ONGOING problems with vetting voters has been worsened by a lack of help from the WA Electoral Commission, a Perth council-commissioned audit declares.
The 2021 audit was carried out by KPMG Legal and found “communication between the WAEC and the City of Perth has been largely ineffective”.
At 2020’s election Perth council staff identified concerning cases of people applying to vote, but when asked to provide proof of a lease they presented forms that showed their first date of occupation was after they’d applied to vote.
A 2020 audit reckoned “on this basis the occupier nominee claim should have been rejected rather than accepted,” but the council’s rejections “were later overturned on appeal by the claimants to the WAEC”.
The new 2021 audit says the council has never received an explanation from the WAEC, setting the stage for a possible repeat.
Another risk stems from the WAEC not wanting to train external temporary staff brought in to handle the extra election workload.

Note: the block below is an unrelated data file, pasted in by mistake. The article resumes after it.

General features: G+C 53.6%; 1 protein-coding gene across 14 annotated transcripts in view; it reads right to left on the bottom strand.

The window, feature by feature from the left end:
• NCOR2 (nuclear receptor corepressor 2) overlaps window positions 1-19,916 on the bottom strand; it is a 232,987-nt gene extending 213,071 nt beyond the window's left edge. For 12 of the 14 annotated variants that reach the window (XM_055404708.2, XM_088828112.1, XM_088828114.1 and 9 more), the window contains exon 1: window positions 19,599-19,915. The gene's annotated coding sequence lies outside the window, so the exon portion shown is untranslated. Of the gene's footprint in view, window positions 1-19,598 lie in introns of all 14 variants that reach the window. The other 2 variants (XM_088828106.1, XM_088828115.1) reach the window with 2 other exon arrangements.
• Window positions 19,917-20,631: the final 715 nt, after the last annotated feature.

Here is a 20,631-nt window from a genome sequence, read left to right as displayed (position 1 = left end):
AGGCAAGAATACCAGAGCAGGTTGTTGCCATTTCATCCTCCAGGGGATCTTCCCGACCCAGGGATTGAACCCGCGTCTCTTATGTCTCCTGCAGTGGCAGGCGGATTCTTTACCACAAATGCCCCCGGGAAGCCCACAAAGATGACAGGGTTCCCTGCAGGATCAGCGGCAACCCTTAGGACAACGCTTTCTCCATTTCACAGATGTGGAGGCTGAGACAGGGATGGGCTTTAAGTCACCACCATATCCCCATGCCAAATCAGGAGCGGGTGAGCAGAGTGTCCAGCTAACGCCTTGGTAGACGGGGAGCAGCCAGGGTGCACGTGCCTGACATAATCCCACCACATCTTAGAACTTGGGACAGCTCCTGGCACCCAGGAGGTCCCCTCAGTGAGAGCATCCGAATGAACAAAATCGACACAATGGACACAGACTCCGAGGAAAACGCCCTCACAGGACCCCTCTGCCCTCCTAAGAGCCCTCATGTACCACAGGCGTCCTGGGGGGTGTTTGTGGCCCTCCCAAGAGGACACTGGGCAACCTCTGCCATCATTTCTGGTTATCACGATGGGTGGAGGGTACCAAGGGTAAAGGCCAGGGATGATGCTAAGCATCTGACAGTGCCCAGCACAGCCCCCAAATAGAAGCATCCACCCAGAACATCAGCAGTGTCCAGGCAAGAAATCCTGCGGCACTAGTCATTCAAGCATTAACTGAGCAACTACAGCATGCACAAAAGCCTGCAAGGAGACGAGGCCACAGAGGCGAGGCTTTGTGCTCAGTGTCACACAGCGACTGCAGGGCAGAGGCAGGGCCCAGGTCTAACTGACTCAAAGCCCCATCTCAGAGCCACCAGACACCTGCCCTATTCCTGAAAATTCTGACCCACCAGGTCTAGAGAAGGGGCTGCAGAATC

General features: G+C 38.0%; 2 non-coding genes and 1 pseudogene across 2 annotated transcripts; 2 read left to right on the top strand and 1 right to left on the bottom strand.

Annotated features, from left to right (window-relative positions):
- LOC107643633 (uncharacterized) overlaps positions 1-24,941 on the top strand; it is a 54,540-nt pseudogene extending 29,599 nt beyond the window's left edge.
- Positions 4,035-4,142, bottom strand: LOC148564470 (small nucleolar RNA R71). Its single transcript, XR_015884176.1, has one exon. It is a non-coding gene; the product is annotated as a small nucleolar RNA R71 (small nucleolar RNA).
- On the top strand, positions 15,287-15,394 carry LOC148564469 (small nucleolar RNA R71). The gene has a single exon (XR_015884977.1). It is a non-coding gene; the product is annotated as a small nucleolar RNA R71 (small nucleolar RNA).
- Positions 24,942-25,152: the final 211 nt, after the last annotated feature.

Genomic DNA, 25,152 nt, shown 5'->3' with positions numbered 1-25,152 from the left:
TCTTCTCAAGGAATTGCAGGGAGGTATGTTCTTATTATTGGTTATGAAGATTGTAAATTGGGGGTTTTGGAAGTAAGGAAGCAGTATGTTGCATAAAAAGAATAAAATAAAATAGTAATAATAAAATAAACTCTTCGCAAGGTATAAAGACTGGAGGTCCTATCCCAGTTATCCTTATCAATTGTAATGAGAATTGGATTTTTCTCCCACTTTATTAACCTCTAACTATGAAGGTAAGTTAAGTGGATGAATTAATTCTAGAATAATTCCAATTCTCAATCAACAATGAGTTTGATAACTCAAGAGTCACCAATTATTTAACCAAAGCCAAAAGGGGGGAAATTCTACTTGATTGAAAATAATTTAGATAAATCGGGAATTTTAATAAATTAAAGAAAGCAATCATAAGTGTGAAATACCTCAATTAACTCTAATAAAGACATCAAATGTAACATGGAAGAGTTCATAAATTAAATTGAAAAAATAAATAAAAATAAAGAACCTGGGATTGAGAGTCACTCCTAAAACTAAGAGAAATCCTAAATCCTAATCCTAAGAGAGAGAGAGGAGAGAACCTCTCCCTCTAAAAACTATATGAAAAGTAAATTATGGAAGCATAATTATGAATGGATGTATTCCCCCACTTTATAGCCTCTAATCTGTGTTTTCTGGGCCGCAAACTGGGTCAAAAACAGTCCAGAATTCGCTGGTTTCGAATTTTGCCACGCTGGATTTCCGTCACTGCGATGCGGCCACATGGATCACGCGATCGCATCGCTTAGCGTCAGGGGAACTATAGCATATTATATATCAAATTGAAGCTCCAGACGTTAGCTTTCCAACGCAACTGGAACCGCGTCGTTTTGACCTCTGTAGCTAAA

They’re dealing with voter applications but don’t get training about “the release of sensitive information and the potential implication this has for the city if this type of information was to be leaked”, and the audit flags
a medium risk that “sensitive information may be released inappropriately to councillors, city staff, or the general public”.
The council tried to train the temps via informal slideshows but reckons the full resources of the WAEC are needed to get them up to speed. The audit says “the city has contacted the WAEC to determine the possibility for the agency to provide training, this request was declined”.
Instead the council will try to train up all governance staff who’ll then try to train the temps in time. Temps will also be asked to sign a confidentiality agreement this election.